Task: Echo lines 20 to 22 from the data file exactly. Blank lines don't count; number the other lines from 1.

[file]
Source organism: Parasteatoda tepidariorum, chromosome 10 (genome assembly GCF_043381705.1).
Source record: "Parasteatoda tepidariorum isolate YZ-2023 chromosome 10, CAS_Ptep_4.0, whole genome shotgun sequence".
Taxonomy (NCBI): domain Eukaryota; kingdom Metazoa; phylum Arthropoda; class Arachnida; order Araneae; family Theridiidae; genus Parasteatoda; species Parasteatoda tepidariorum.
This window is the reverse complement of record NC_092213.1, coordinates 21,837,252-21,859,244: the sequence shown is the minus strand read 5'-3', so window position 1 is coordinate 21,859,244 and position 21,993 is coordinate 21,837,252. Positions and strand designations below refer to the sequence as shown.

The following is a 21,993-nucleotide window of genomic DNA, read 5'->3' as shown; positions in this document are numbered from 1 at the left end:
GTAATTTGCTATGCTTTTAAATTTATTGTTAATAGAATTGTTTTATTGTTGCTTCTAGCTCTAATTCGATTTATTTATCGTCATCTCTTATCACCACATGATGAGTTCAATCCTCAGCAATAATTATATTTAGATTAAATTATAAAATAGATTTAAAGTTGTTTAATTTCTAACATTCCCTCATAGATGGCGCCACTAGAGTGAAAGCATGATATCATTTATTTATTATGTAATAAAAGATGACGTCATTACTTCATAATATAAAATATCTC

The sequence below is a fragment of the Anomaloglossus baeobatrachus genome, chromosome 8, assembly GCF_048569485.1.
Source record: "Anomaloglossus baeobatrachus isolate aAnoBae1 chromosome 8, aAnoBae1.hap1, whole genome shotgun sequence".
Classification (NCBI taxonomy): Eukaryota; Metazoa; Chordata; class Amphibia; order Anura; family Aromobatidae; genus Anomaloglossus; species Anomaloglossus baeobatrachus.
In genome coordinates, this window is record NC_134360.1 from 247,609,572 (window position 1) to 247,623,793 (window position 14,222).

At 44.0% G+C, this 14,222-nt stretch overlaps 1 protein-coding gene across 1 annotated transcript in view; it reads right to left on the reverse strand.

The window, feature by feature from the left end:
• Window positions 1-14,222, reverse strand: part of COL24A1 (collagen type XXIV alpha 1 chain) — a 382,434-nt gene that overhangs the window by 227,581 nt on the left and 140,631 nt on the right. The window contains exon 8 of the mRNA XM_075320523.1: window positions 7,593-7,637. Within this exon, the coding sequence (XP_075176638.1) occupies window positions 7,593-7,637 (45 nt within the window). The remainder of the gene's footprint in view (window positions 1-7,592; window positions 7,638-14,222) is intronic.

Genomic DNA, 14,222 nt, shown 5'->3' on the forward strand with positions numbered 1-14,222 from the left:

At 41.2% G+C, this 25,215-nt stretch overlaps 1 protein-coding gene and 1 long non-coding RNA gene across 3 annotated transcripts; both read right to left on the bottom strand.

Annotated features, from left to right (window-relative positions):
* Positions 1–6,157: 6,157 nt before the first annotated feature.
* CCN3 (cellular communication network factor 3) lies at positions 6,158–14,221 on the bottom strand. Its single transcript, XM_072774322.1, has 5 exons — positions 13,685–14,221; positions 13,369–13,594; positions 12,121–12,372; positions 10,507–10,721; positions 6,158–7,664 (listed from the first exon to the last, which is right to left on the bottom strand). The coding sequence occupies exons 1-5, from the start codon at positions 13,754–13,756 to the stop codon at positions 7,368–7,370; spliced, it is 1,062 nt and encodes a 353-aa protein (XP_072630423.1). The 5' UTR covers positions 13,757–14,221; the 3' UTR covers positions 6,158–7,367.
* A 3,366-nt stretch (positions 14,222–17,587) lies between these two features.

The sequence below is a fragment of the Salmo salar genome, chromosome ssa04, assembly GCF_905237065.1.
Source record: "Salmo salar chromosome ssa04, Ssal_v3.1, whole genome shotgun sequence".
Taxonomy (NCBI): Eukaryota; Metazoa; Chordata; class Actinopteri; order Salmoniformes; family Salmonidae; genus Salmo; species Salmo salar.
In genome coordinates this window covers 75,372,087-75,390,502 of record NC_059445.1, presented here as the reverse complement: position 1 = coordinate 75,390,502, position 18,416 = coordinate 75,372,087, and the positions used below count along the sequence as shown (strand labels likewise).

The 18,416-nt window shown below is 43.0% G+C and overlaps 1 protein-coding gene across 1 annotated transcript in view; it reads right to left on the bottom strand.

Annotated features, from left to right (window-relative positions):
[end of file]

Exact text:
The sequence below is a fragment of the Salmo salar genome, chromosome ssa04, assembly GCF_905237065.1.
Source record: "Salmo salar chromosome ssa04, Ssal_v3.1, whole genome shotgun sequence".
Taxonomy (NCBI): Eukaryota; Metazoa; Chordata; class Actinopteri; order Salmoniformes; family Salmonidae; genus Salmo; species Salmo salar.